Role of Discount and Finance House of India (DFHI)!
Pursuant to the Vaghul Working Group recommendation for setting up an institution to provide enhanced liquidity to the money market instruments, the RBI set up the Discount and Finance House of India (DFHI) jointly with public sector banks and the all-India financial institutions.
DFHI was incorporated in March 1988 and it commenced operation in April 1988. The main objective of this money market institution is to facilitate smoothening of the short-term liquidity imbalances by developing an active secondary market for the money market instruments. Its authorized capital is Rs. 250 crores.
DFHI participates in transactions in all the market segments, it borrows and lends in the call, notice and term money market, purchases and sells treasury bills sold at auctions, commercial bills, CDs and CPs. DFHI quotes its daily bid (buying) and offer (selling) rates for money market instruments to develop an active secondary market for all these.
Treasury bills are not bought back by the RBI before maturity. Similarly, except at the fortnightly auctions these cannot be purchased from the RBI. DFHI fills this gap by buying and selling these bills in the secondary market. The presence of DFHI in the secondary market has facilitated corporate entities and other bodies to invest their short-term surpluses and to en cash them when necessary.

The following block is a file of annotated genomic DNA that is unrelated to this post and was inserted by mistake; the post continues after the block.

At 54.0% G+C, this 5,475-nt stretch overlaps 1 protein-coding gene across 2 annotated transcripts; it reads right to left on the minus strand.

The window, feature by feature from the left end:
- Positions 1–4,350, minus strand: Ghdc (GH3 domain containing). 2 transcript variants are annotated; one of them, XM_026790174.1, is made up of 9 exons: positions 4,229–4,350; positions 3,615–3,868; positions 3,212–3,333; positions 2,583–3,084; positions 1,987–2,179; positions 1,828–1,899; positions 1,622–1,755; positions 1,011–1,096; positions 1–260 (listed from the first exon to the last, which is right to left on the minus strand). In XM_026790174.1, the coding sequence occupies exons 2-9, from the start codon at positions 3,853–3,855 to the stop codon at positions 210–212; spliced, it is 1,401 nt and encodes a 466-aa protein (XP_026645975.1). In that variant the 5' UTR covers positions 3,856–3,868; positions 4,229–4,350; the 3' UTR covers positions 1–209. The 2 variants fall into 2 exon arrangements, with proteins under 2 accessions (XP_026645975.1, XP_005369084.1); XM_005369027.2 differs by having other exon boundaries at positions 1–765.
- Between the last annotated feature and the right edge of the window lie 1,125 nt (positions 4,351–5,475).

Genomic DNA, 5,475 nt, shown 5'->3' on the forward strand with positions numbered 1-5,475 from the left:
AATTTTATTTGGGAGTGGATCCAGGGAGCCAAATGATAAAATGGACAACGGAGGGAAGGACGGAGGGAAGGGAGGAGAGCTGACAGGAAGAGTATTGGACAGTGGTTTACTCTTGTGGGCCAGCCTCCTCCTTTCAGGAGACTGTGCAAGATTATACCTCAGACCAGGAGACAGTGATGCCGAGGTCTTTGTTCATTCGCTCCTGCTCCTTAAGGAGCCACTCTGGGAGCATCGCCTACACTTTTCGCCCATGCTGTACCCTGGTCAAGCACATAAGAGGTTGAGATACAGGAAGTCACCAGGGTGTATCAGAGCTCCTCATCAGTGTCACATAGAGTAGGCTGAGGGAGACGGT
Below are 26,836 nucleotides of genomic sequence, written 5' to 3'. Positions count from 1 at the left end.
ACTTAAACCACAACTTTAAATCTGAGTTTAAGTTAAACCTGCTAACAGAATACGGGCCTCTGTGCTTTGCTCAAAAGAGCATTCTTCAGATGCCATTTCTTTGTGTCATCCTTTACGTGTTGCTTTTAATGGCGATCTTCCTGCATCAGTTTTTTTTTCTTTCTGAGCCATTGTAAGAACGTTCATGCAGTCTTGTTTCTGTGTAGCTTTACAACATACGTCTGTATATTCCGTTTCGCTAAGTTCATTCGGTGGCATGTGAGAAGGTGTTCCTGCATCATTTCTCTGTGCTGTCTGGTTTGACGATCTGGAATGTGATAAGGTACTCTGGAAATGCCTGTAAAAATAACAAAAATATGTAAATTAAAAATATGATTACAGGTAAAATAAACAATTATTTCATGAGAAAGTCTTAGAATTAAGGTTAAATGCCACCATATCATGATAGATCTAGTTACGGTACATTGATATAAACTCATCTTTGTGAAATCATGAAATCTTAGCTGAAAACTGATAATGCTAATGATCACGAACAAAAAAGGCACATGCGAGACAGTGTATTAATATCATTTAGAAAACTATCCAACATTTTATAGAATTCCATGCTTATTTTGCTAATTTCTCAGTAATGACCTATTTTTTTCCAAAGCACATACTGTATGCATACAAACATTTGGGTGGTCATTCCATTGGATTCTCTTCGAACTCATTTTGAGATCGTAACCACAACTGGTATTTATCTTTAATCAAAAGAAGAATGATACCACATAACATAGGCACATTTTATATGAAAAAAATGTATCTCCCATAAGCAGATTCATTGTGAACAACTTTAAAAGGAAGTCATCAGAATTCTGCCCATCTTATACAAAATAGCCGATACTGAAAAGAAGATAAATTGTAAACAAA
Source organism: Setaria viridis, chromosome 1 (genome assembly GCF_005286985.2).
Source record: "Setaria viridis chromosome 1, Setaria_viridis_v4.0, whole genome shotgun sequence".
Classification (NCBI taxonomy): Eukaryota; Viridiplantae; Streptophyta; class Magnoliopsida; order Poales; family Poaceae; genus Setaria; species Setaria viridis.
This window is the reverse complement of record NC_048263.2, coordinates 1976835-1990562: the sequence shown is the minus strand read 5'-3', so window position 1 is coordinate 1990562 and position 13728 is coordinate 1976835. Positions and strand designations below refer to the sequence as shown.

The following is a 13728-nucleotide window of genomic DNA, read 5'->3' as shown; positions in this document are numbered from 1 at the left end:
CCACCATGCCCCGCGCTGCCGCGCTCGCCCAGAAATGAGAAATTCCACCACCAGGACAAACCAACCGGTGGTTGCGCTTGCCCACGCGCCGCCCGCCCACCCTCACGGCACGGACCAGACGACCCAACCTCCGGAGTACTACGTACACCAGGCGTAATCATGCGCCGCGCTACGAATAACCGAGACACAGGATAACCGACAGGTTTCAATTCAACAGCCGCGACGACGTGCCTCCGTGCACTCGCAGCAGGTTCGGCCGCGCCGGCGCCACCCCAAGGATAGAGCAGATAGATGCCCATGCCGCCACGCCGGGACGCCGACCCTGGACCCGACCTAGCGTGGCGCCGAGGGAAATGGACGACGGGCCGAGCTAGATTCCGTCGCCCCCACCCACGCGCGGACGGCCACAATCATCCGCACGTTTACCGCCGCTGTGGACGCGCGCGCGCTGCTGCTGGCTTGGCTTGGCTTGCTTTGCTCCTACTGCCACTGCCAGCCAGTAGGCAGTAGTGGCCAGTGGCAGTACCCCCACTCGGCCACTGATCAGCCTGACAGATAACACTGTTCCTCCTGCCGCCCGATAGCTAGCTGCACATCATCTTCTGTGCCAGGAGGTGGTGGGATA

The RBI extends reliance limit to the DFHI against the collateral of treasury bills and against the holdings of bills of exchange with a view to imparting liquidity to various money market instruments.
The enhancement of such limits from time to time enabled the DFHI to provide higher and higher levels of liquidity in the period of stringency witnessed in the money market. In the aftermath of the irregularities in transactions in money and securities markets which emerged in 1992, there was a reduction in overall trading volumes in almost all segments of the money market.
The DFHI’s business turnover in certain segments viz. treasury bills and commercial bills continues to remain subdued even during 1993-94. The easy conditions prevailing in the call money market discouraged secondary market transactions in the treasury bills. Both the 91 days and 364 days treasury bills are becoming preferred instruments in the money market.
Following the steps taken by the RBI in the last year to ensure that recourse to bill finance takes place only in respect of genuine bills of exchange arising from movement of goods and within the credit limits of borrowers, the volume of bills available for discount/rediscount has reduced.